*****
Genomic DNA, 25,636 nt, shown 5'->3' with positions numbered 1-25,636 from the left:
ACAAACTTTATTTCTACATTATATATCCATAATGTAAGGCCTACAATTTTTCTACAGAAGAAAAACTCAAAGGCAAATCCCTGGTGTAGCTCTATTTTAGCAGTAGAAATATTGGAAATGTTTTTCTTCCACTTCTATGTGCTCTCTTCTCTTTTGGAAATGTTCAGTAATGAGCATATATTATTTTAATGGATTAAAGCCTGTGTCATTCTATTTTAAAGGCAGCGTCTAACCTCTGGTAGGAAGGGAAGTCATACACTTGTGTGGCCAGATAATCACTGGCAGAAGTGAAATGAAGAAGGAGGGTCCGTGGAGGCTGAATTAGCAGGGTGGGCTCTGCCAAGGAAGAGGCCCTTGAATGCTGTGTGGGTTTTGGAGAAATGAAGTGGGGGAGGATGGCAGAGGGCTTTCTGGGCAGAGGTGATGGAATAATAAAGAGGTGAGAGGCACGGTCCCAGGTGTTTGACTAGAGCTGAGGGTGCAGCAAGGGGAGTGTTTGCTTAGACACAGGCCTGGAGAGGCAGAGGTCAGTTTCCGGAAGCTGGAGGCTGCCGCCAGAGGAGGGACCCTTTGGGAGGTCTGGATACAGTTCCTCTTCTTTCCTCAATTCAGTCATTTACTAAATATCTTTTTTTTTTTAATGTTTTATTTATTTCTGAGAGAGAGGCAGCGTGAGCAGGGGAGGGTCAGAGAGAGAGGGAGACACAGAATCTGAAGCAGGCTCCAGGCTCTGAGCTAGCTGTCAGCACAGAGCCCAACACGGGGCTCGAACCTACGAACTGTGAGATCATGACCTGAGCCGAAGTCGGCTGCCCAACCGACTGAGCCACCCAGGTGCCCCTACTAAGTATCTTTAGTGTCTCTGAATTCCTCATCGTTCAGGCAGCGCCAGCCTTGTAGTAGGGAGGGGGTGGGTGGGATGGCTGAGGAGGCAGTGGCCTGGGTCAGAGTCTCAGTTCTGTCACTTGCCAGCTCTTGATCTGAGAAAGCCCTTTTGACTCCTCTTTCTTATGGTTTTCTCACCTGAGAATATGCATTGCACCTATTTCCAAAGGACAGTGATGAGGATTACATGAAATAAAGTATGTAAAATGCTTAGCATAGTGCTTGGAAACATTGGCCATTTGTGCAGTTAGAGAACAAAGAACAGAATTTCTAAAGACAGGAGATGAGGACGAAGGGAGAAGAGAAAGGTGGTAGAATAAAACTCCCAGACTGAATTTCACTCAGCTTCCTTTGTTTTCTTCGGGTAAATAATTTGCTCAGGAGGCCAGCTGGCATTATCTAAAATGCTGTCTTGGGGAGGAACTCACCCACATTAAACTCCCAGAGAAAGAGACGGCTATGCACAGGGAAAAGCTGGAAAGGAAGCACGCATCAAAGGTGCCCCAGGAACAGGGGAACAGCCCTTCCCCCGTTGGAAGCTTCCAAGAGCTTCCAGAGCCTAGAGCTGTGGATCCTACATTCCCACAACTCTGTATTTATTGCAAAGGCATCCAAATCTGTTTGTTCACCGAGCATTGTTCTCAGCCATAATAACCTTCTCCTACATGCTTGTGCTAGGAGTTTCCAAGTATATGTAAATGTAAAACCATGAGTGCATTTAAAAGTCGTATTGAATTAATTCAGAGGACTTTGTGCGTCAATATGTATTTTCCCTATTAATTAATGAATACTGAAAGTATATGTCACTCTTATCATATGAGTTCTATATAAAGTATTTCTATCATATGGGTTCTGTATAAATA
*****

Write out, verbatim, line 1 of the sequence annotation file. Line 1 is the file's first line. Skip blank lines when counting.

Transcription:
Genomic DNA, 25,636 nt, shown 5'->3' with positions numbered 1-25,636 from the left: